Before I had completely settled on using Markdown for content, I tried using Gatsby without MDX. Copying the HTML from the SUI docs into React components revealed how broken it was, and required a lot of cleaning up (closing <div>s that never were, fixing misspellings of attributes, and any common React gotchas like self-closing inputs and images). Then there was the task of showing code snippets inside React, and having to reference them as string literals.

It was just a mess, and made authoring documentation much more difficult than it needed to be. Switched over to MDX partially through, and was able to knock out 5 pages of MDX docs in the same time as 1 ReactJS page.

Copying old docs content to Markdown

Now that MDX was being used, I used a Chrome extension I created called "Copy to Markdown" to create documentation pages quickly. I would go to the component page on the official SUI docs, select the content area, right click - copy as Markdown, and then paste into an MDX file. The extension converts HTML elements like <h2> to equivalent Markdown (##). I would go back to the official docs, view source, copy each example into the appropriate section, and wrap it in the Markdown code syntax (html live=true).

This worked great, but still required some fine tuning. I ended up just copying the entire content area source code and using VSCode's find and replace to convert the HTML to Markdown, which ended up being faster in some cases, but difficult in others where headings were used inside examples. Ultimately went back to the first technique using my Chrome extension.

Making MDX Components (aka Wordpress Shortcodes)

MDX allows you to import components into it's global scope that can be used anywhere in the MDX file (rather than importing manually). This also enables you replace DOM elements that MDX would parse Markdown into (like a <Heading> element instead of <h1>).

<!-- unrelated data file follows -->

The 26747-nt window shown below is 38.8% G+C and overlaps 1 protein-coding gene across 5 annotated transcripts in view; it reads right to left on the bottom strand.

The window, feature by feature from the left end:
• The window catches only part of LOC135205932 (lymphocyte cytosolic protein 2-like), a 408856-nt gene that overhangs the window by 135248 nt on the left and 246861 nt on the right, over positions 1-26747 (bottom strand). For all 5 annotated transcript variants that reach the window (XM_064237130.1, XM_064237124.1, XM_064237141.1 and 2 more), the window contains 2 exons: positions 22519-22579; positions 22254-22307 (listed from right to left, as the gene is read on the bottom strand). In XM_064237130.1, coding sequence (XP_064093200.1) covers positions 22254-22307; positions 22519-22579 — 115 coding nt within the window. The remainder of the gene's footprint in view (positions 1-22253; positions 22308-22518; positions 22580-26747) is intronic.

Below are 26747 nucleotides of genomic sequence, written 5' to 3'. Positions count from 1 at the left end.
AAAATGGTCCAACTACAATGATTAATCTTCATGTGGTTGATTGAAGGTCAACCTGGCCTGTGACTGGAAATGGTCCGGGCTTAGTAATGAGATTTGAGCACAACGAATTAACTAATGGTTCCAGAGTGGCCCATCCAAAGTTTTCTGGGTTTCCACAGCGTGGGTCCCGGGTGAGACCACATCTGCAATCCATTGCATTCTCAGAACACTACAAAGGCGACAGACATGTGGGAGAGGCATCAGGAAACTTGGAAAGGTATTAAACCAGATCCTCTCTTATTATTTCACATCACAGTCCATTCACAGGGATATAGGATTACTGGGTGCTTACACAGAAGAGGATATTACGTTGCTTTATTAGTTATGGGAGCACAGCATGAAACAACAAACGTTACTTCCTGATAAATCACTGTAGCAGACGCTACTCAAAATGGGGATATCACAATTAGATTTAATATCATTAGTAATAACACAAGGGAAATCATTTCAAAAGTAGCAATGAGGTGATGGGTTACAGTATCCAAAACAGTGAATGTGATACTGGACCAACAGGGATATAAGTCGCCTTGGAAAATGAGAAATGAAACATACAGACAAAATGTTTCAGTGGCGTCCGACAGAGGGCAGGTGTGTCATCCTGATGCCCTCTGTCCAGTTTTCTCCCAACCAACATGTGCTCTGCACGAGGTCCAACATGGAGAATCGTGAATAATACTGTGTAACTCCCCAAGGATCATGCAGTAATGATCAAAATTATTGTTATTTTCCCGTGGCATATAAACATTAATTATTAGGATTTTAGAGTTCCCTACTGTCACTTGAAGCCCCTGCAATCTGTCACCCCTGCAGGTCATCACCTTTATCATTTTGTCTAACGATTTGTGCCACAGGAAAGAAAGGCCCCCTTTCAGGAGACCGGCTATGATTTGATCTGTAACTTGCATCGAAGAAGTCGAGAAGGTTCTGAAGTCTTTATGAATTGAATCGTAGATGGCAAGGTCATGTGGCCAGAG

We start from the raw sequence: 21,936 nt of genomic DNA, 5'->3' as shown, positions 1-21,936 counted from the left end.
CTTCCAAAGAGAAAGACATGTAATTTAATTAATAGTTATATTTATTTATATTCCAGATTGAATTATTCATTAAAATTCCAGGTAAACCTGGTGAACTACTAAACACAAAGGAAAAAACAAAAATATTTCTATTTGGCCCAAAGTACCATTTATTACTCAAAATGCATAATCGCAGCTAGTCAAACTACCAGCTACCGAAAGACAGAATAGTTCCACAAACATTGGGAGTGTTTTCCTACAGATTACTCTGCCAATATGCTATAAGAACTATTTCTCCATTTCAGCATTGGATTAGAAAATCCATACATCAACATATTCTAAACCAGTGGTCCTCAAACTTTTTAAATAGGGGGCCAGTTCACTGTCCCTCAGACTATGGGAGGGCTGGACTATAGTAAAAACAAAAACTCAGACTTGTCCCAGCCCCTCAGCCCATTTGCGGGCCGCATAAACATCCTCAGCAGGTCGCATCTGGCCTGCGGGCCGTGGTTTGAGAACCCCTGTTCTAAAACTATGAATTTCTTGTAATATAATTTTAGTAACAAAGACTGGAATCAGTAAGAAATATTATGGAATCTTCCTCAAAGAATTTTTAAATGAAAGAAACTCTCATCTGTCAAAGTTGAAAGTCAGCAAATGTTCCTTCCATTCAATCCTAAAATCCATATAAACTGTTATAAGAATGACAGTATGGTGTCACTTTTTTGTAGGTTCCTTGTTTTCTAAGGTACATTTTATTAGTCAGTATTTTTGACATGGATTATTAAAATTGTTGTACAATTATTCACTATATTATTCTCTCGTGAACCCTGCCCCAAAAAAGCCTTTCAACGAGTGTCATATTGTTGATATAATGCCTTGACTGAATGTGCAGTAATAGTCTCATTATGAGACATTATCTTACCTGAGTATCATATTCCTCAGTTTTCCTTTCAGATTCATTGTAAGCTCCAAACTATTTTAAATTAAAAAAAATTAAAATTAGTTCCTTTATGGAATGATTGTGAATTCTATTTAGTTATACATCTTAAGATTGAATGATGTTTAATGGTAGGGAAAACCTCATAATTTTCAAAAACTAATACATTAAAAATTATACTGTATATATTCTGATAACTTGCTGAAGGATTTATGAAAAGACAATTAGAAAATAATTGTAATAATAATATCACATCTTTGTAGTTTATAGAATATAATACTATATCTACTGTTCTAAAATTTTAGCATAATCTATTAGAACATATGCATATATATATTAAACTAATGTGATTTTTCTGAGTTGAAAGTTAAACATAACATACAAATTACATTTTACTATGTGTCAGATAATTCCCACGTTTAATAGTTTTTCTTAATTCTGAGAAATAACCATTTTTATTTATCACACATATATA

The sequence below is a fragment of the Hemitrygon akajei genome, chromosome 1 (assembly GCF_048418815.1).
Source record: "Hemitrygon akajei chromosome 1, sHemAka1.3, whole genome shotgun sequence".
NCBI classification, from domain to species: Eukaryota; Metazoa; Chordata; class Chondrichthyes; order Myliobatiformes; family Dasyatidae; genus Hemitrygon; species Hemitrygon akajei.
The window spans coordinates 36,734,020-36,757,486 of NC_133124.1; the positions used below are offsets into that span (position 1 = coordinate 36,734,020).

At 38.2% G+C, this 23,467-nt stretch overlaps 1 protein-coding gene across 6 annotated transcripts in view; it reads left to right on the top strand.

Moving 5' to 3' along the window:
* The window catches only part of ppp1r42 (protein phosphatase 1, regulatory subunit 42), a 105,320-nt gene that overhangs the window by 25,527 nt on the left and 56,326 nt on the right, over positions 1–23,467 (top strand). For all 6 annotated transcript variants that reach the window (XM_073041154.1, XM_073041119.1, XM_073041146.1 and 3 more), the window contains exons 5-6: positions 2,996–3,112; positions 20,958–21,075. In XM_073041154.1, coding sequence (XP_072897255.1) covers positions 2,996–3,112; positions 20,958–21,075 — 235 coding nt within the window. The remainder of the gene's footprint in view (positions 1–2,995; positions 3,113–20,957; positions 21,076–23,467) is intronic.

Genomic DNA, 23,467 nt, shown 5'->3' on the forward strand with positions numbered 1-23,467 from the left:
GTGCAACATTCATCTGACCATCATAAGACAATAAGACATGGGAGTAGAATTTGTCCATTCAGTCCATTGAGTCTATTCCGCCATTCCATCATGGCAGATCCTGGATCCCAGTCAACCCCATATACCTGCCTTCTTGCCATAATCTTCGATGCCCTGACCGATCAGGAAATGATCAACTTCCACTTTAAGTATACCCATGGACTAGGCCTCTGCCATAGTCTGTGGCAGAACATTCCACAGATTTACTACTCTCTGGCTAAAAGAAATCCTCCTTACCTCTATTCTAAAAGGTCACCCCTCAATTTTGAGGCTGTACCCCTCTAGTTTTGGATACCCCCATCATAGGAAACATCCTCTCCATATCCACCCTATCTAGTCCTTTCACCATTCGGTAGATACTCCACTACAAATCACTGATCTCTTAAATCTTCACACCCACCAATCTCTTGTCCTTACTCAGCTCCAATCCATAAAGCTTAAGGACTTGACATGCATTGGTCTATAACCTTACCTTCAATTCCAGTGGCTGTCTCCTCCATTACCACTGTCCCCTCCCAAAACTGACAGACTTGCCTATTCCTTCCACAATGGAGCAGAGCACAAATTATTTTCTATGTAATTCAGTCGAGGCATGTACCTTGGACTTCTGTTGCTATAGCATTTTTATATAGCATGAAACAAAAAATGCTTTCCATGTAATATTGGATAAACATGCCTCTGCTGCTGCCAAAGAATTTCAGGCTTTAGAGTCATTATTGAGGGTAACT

Code block component inside docs (shows code on left, live preview on right)

The first component I created was a <CodeBlock>, which displayed either a live React-based code editor (showing code + live preview) or a simple syntax highlighted code block. MDX made it easy to swap out any reference of <code> when the MDX is rendered with my own component. So when I type code examples in Markdown, it wraps it in my React component instead.

A masthead component for page headings in the docs

I also added a <Masthead> component to easily create page headings for documentation pages (instead of duplicating the HTML/logic across MDX files, it's encapsulated in a reusable component).

Restructuring for modularity πŸ”¨

Originally, I had the documentation nested inside of another Semantic UI installation folder. I liked the idea of having the documentation in the same repo as the component library (as opposed to separate how it is now). I colocated all the MDX files with their components, as well as added Storybook stories with examples of each. Each MDX file would be in the same folder as the LESS source. Gatsby was located in a /docs/ folder, which reached "above" itself into the parent SUI folder, and grabbed all the MDX files from the /src/definitions folder.

The refactored folder structure to encourage modularity

As much as this structure worked and kept things logically organized for a new design system, I had to abandon this structure to ensure this documentation was more modular. Rather than requiring someone to fork a new SUI repo with MDX docs inside it, this Gatsby repo would be fully independent (besides any CSS/styling provided by SUI). Now the MDX files are located in a /content/ folder in the docs repo. This Gatsby documentation can be installed anywhere, inside or outside a project, and the user simply has to import their themed SUI CSS from a file or dependency.

😫 Unresolved Issues

Using jQuery in React.

I haven't figured out an elegant solution for running vanilla JS or jQuery code for examples, particularly embedded inside an MDX file. Not sure how some examples might work when combined with React's shadow DOM, have to make sure nothing breaks it.

Final thoughts

I don't envision Semantic UI or Fomantic UI adopting this, but I hope it serves as a case study and inspiration for any contributors eventually interested in or assigned the documentation redesign.

Regardless, this is a great template for SUI-based docs. I can see a few projects I'd like to use it for as an alternative to something like Docusaurus or Docz for quickly spinning up flat-file based sites. Please feel free to use for your own projects.

I'm thinking about converting this to Gatsby theme for easy reusability and extensibility. Let me know if you're interested in something like that! πŸ™Œ